For discussion

April 2019

Coming Together to Help Students

Luke Schaefer is the Executive Director of Central Regional Education Association (CREA). Luke taught music in grades 5-12 for seven years in Des Lacs-Burlington Public School, ND where he also served as the AdvancEd Lead Team Chair, Tech Team member, and coach for football, wrestling, and track. After serving under multiple principals, he realized his desire to affect change at a different level and changed his role to lead the students and staff of Sawyer Public Schools as their Superintendent and High School Principal. Luke has a Masters of Education in Educational Leadership from North Dakota State University and a Bachelor of Science of Music Education from Minot State University. Alissa Thiele is the Marketing and Recruitment Coordinator at CREA and has been with the organization for three years. Prior to moving to Bismarck, Alissa attended North Dakota State University where she majored in Mass Communication. In this article, Luke and Alissa discuss how regional education associations in North Dakota support and provide services to North Dakota schools, specifically highlighting opportunities that are provided by the Central Regional Education Association (CREA).

 

Central Regional Education Association (CREA) is the largest regional education association (REA) in North Dakota. You may not have heard of an REA before, but North Dakota has seven of them. They provide services to schools, educators, students, and communities across the state. CREA is the product of a merger that will become final on July 1st, 2019 between Missouri River Educational Cooperative based in Bismarck and Mid-Dakota Educational Cooperative based in Minot. After the merger, CREA will serve 54 public and private schools and provide programs and services for approximately 40,000 students and 3,000 educators across 17,000 square miles.  

Some people may wonder why REAs exist. Each day, the REAs work tirelessly to support schools regardless of their geographic location so that students gain every opportunity possible. Staff at CREA work diligently to support educators in every way that they can to provide opportunities for students. CREA staff know that there is no problem too big or too small and work to provide community-based solutions. They have tremendous respect for educators and the work they do every day developing young learners and work tirelessly to help equalize the playing field for small and large districts alike.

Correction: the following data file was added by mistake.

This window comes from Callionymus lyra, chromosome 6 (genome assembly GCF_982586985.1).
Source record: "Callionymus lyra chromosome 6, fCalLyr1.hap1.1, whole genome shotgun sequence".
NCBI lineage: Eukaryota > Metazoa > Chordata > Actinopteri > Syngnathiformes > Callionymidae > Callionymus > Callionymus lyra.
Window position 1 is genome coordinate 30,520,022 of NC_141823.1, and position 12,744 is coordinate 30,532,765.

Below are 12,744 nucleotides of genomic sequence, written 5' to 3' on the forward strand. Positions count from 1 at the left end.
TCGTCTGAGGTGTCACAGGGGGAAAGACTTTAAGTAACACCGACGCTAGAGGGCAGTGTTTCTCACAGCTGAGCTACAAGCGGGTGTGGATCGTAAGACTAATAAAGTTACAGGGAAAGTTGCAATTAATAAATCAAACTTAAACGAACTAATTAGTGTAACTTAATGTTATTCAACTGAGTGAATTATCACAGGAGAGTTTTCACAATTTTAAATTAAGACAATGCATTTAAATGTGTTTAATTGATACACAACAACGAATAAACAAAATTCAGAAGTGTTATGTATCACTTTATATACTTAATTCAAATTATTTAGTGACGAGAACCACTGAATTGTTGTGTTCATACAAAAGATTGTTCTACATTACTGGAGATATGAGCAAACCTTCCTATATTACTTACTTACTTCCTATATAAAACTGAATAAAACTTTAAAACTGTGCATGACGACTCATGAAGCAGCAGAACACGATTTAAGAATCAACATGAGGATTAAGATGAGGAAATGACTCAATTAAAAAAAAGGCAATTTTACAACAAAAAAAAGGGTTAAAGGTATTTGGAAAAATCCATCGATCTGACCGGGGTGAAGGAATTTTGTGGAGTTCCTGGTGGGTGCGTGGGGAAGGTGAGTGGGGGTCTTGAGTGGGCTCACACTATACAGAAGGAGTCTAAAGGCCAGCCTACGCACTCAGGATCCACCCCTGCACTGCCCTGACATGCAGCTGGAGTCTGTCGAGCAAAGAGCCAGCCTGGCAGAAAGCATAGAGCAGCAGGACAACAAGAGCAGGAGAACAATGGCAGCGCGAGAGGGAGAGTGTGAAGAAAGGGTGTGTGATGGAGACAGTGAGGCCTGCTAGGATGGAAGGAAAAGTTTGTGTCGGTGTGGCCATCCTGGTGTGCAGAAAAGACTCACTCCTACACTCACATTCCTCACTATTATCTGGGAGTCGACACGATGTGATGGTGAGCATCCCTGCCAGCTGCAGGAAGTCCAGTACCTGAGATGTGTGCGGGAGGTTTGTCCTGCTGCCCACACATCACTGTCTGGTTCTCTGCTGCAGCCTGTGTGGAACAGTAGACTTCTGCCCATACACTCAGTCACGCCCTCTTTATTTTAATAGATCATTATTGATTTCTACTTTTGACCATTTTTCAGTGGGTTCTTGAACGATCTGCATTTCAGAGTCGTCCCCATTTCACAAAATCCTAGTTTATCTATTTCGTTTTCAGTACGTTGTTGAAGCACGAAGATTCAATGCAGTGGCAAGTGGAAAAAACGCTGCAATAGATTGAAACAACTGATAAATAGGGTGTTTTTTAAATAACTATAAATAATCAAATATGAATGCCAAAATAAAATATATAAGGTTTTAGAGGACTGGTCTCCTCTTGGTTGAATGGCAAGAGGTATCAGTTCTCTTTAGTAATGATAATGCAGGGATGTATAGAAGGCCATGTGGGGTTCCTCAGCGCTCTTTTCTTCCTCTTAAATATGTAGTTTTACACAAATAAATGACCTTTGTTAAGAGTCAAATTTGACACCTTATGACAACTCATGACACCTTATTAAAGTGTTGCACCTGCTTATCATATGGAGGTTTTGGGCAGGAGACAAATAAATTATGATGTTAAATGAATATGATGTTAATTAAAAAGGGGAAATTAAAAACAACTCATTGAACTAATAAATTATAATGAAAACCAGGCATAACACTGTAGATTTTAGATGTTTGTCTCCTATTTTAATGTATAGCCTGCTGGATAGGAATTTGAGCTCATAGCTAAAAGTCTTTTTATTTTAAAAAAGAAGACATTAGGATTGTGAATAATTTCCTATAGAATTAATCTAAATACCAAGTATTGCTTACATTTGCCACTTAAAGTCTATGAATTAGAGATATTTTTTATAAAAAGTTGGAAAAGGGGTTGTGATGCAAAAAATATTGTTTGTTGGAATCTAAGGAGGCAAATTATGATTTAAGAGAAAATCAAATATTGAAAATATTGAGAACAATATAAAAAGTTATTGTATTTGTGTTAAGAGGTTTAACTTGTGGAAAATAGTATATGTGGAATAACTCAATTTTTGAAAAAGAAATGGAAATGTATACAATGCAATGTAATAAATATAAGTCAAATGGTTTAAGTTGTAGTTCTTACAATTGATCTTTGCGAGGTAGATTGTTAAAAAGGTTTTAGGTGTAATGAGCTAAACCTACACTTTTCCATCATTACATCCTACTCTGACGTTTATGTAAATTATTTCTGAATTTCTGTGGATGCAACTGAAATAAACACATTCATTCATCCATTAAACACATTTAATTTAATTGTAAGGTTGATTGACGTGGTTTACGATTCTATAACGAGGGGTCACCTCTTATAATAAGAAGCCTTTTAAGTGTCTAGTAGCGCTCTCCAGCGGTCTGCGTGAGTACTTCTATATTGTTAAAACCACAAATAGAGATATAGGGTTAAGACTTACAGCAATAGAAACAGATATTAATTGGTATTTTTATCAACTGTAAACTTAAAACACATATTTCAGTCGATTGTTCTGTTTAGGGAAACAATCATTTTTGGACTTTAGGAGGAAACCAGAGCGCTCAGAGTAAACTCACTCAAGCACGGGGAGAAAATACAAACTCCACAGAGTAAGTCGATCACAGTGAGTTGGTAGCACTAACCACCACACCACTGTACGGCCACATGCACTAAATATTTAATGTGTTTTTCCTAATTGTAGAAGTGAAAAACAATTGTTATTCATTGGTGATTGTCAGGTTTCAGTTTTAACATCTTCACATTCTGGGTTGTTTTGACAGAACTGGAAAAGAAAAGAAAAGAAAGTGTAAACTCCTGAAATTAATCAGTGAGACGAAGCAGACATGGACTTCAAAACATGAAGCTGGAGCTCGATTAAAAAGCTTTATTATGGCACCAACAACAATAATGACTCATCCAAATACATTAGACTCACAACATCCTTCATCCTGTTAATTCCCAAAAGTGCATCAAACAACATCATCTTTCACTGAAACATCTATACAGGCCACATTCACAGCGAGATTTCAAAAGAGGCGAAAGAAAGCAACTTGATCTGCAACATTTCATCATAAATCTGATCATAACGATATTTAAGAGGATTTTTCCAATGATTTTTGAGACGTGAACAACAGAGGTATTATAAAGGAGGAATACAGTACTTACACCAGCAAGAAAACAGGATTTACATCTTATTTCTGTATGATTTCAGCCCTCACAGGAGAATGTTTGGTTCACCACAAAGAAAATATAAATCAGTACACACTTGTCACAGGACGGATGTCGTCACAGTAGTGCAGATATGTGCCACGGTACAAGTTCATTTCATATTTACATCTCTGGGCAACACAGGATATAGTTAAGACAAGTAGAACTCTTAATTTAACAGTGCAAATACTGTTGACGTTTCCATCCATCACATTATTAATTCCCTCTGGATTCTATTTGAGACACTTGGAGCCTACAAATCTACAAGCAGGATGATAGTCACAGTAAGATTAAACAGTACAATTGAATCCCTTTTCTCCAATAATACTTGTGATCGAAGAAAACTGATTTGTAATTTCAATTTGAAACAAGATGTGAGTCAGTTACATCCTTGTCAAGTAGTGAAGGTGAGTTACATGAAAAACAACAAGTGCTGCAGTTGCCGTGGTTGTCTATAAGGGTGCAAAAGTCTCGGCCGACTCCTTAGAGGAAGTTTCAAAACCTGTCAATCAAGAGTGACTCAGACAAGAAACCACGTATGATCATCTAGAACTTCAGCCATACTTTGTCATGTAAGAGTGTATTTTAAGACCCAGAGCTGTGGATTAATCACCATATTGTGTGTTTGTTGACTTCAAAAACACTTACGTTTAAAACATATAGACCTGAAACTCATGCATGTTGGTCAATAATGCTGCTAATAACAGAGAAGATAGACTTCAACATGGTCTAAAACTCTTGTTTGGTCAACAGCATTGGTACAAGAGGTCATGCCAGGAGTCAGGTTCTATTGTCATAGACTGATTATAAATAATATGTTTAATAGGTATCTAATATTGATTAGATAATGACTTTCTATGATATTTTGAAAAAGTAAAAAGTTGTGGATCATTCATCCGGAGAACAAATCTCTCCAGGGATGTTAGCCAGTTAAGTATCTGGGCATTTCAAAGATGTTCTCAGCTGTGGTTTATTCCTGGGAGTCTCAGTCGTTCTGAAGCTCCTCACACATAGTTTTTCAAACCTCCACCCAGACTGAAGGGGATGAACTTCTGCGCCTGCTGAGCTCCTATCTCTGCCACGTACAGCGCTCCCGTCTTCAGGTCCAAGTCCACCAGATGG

To explain how CREA's programs and services are utilized in the schools in our region, we'd like to take you on a journey with a student named Josh.

Josh is a 4th grade student in a North Dakota public school. Every week day on their way to work, Josh’s parents drop him off at a before school CREA program called the Extended School Program. While he’s there, Josh dives into hands-on, project-based educational activities and games with other students who arrive before the school day. Once the school day begins, Josh’s teacher, Mr. Anderson, discusses how to identify the main character in a story. The class used paintings to show who the main character is and what their characteristics are. Mr. Anderson learned the method of using arts to enhance his lessons from a Turnaround Arts: ND Picturing Writing class he took that CREA co-hosted with the support of the ND Council of the Arts.

Mr. Anderson also has noticed that Josh has been excelling in math. To keep him from getting bored, he advances some of Josh’s work through the interventions built within his school’s Multi-Tiered System of Support (NDMTSS). NDMTSS is a framework to provide all students with the best opportunities to succeed academically and behaviorally in school.NDMTSS focuses on providing high-quality instruction and interventions matched to student need, monitoring progress frequently to make decisions about changes in instruction or goals. Josh gets to work with students a grade above his during math ever since their school learned about and implemented NDMTSS. CREA is working with Josh’s school to develop an MTSS system that helps identify not only struggling students, but students who are excelling. While Josh was advanced in his math skills, his little sister, Lauren, struggles to keep up in reading. Lauren partakes in her school’s Reading Corps program where she receives extra help from a trained tutor for 20 minutes a day, 5 days a week. Lauren doesn’t know this, but CREA provides Reading Corps services to students in 13 schools during this school year.